I love libraries. (This is my lovely new local library.) I have been using them more and more over the past few years, mainly for research but also so I can read a wider range of books (without having to buy them). This might seem penny-pinching. Yep, it is to start with. But if I do find an author's books that I really like, I will often go and buy one or two. However, there are often books that I give up on after 40-50 pages (sorry, Quentin Jardine) and know that I will never read further. Or buy any. The voice or the style or the kind of story it is just doesn't resonate with me. And public libraries allow me to seek out what does resonate. Every reader wants something different.
However, I'm one of the lucky ones. Not only do I have access to the internet, so I can research online, but I also have access to some university library databases. Now I can find a huge range of articles, ebooks, scanned books (I hope legally), reviews and summaries that might assist me in my quest for the perfect essay. :)
But a blog post by Seanen McGuire a few days ago here has kept me thinking about this topic. She says that 20% - 1 in 5 Americans - don't have any access to the internet. I'm going to quote from her blog post (I hope she doesn't mind!):
It is sometimes difficult for me to truly articulate my reaction to people saying that print is dead. I don't want to be labeled a luddite, or anti-ebook; I love my computer, I love my smartphone, and I love the fact that I have the internet in my pocket. The existence of ebooks means that people who can't store physical books can have more to read. It means that hard-to-find and out of print material is becoming accessible again. I means that people who have arthritis, or weak wrists, or other physical disabilities that make reading physical books difficult, can read again, without worrying about physical pain. I love that ebooks exist.In the media, I see a lot of stuff about the gap that is growing between the richest and the poorest, not just in the US but in Australia and other countries. Our (un)esteemed current premier politician in Victoria, Ted Ballieu, tried very early on in his election campaign, to present himself as someone who understood the "battler" - which in itself is a term that has been so commandeered by politicians here as to become a joke. What did Ted try to do not so long ago here? Cut funding to public libraries. Thankfully the huge protests (unreported by the media, I might add) made him back down.
This doesn't change the part where, every time a discussion of ebooks turns, seemingly inevitably, to "Print is dead, traditional publishing is dead, all smart authors should be bailing to the brave new electronic frontier," what I hear, however unintentionally, is "Poor people don't deserve to read."
Those of us who are able to buy books (in any format) tend to forget how many other people not only don't or can't buy books, but don't and probably won't have access to the reading technology of the future because of cost. All of those ereaders that we debate over - and I am one of the debaters! - are meaningless to a huge proportion of our population who don't even have a computer at home. If you can't afford a $10 book, why on earth would you even consider a $150 Kindle or a $600+ iPad?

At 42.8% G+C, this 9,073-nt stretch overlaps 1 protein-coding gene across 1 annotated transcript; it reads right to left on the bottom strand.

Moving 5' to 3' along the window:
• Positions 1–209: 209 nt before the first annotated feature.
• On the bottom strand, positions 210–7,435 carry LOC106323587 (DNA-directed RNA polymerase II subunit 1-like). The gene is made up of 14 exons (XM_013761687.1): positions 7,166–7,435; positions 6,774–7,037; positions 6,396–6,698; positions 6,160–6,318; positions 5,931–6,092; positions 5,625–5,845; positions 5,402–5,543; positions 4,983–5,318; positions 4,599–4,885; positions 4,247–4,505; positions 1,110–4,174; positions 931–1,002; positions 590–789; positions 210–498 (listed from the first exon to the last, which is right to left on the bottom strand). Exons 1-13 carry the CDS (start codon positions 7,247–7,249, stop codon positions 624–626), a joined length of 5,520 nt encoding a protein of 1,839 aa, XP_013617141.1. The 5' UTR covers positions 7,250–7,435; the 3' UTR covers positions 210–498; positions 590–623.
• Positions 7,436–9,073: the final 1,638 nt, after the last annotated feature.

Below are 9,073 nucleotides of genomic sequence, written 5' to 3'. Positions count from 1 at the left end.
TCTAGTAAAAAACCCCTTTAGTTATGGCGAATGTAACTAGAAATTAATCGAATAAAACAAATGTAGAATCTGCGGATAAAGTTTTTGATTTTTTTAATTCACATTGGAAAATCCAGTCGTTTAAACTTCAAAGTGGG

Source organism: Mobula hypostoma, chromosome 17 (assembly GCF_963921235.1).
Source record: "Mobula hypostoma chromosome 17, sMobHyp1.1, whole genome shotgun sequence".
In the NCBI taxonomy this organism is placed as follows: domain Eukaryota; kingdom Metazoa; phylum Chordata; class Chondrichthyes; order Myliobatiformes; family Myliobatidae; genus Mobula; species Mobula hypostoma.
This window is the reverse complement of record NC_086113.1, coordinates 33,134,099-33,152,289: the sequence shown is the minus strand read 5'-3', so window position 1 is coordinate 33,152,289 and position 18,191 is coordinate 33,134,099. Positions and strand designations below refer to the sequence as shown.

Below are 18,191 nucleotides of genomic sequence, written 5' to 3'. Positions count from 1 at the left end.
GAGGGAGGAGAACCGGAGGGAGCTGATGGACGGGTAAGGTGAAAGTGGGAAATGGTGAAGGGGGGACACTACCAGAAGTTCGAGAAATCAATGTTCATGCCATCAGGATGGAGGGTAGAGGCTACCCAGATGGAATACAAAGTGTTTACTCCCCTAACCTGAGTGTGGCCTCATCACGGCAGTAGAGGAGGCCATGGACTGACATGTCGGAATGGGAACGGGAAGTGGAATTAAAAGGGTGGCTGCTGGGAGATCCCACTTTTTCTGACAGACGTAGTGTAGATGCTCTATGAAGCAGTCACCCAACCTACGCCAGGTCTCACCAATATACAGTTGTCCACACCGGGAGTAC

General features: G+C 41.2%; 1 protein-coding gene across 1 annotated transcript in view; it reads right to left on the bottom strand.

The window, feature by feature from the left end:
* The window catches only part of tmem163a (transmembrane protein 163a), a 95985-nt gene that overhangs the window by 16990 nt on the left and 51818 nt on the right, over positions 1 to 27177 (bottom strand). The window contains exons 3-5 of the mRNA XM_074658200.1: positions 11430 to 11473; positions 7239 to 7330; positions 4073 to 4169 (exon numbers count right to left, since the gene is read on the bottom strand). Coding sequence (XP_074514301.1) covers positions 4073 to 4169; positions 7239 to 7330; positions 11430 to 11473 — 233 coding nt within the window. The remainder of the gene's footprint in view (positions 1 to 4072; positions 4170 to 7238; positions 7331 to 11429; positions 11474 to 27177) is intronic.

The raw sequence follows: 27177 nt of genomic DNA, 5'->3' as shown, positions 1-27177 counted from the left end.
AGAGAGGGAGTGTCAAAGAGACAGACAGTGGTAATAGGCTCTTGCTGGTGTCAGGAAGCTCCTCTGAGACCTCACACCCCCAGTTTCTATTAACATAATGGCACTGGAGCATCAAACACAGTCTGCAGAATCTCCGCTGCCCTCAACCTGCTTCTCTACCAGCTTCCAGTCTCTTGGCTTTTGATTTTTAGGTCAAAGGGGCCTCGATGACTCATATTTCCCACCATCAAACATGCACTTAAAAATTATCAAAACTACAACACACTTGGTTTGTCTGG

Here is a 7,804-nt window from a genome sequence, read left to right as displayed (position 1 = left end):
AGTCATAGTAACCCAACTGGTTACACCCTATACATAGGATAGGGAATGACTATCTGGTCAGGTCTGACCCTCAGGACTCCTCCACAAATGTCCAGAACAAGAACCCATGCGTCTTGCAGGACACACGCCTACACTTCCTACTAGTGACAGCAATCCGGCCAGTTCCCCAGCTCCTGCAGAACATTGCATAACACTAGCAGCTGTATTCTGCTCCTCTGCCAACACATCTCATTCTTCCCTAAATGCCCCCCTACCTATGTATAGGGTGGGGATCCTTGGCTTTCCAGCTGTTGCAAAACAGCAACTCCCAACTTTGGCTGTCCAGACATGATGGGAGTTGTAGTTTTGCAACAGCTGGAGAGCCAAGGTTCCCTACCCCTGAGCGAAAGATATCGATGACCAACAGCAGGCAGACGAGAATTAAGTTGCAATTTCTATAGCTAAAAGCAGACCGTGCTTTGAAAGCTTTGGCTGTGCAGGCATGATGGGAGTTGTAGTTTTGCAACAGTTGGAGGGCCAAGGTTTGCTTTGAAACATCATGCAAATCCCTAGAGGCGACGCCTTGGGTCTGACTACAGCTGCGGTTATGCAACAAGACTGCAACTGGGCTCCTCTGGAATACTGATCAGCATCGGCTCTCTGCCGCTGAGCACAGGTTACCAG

When I was a kid, I was 10 before I owned my first book (a gift). I relied on my school library and then later, the public library in town. Now I will spend money on books before I spend it on movies or DVDs or dinners out. That's my choice. There are a lot of families who need to spend money on rent and food before books even get considered. Kids need both public libraries and school libraries. They need books they can take home. Not computers in the library or classroom that tell them a few things while they have their turn.
Before we start debating the various experiences of a paper book versus an ebook, let's stop a moment and think about how a paper book gives simple and cheap (free via libraries) access to learning and reading experiences for millions of kids who aren't going to get it electronically. And let's support our school and public libraries. We can lobby our politicians at ALL levels (a lot of public library funding here comes via local councils), not just for public library support but for school library support.
There have been a lot of new school libraries built in Australia over the past 3 years, thanks to building funding, but too often there have been not nearly enough books to put in them. Call me a luddite, but I don't believe that replacing books with computers is a sensible move. But more than that, our schools need librarians to encourage and help kids to borrow books that excite and interest them, that give them the mind-expanding experiences that TV and computer games will never come close to. ALL of our kids should have access to books and libraries, not just the ones who can afford it.